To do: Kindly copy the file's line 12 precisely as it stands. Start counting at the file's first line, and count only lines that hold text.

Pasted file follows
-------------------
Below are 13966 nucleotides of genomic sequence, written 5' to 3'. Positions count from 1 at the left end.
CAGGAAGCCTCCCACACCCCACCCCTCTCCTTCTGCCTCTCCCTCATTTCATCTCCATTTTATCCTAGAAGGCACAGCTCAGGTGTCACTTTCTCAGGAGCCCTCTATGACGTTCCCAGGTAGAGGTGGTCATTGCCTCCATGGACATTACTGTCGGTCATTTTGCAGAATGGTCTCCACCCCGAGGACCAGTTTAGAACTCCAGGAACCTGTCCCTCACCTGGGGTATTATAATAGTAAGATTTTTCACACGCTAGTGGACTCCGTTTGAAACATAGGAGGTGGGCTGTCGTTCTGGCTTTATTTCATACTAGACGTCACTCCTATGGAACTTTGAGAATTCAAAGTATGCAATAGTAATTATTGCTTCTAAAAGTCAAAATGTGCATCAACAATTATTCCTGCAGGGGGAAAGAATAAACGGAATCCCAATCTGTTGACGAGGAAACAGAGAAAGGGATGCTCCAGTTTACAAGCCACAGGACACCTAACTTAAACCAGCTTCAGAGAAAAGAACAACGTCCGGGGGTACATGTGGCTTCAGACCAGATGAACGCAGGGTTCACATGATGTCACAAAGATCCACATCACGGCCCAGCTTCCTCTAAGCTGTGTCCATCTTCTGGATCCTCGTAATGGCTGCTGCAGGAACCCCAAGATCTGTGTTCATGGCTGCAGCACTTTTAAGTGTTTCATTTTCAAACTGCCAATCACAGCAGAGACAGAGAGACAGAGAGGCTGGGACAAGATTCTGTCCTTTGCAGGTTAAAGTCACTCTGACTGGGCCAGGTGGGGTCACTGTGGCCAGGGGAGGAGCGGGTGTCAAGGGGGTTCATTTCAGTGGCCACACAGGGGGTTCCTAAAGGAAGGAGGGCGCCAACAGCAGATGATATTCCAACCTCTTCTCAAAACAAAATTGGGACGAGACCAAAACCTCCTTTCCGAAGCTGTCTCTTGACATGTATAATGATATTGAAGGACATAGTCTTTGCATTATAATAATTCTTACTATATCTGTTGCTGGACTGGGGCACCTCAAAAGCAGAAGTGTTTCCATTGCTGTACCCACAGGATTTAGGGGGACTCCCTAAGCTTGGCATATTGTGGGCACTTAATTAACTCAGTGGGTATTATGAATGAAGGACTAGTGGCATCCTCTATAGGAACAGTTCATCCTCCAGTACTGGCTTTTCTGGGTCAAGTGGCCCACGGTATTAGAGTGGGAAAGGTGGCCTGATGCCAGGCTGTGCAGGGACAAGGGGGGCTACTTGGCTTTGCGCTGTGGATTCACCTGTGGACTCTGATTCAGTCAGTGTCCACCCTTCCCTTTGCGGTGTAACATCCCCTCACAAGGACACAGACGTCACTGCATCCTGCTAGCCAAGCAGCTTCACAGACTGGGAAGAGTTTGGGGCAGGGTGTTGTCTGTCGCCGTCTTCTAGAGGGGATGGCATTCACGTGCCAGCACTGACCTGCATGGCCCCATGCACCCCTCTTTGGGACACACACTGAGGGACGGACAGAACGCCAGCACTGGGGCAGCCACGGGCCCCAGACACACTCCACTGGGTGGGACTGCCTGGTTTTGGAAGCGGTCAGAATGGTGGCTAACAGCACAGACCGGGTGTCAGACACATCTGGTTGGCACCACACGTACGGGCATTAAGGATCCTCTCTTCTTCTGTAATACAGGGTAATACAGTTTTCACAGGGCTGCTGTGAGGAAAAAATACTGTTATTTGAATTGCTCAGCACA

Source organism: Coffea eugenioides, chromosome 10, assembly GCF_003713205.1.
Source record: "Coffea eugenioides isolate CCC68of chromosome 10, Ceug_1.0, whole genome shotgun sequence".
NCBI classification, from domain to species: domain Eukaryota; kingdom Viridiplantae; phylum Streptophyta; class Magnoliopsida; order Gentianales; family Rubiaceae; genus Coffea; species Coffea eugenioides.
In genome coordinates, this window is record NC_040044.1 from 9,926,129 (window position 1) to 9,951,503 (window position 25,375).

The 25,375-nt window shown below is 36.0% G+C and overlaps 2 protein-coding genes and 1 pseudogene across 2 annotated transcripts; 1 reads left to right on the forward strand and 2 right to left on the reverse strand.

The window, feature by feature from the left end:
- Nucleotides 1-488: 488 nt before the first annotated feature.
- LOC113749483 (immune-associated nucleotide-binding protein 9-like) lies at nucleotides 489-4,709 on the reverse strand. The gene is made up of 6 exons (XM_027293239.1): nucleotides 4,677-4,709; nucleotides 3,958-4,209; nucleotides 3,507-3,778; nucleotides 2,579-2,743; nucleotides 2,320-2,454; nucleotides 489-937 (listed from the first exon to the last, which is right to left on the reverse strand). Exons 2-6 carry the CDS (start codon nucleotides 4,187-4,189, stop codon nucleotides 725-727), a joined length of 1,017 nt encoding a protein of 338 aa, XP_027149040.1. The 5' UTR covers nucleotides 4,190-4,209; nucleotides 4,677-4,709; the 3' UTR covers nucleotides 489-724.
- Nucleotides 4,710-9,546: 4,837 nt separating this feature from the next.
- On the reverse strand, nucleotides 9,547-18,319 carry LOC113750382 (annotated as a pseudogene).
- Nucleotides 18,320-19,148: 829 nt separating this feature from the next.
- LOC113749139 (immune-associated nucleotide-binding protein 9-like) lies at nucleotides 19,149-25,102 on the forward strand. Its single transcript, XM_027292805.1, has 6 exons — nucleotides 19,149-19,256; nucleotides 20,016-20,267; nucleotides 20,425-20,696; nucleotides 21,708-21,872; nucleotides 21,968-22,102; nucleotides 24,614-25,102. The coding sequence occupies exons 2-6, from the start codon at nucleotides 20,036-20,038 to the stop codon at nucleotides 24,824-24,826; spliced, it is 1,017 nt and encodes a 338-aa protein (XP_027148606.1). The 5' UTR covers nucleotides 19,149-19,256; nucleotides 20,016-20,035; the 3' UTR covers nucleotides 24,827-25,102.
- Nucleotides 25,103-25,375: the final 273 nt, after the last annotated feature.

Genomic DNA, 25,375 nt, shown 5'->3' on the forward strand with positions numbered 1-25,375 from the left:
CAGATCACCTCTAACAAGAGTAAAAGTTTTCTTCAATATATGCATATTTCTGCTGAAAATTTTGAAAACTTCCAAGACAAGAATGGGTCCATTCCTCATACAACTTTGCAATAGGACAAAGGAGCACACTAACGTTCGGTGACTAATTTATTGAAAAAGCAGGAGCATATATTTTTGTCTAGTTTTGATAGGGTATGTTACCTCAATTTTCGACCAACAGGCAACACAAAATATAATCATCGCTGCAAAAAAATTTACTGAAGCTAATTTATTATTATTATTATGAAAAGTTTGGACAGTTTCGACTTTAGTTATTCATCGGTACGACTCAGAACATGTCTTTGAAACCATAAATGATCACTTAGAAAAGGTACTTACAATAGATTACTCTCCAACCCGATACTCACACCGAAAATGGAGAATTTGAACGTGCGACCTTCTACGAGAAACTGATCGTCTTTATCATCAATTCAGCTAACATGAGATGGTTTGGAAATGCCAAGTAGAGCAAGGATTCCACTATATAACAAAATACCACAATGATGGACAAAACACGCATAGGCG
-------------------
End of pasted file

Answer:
- On the reverse strand, nucleotides 9,547-18,319 carry LOC113750382 (annotated as a pseudogene).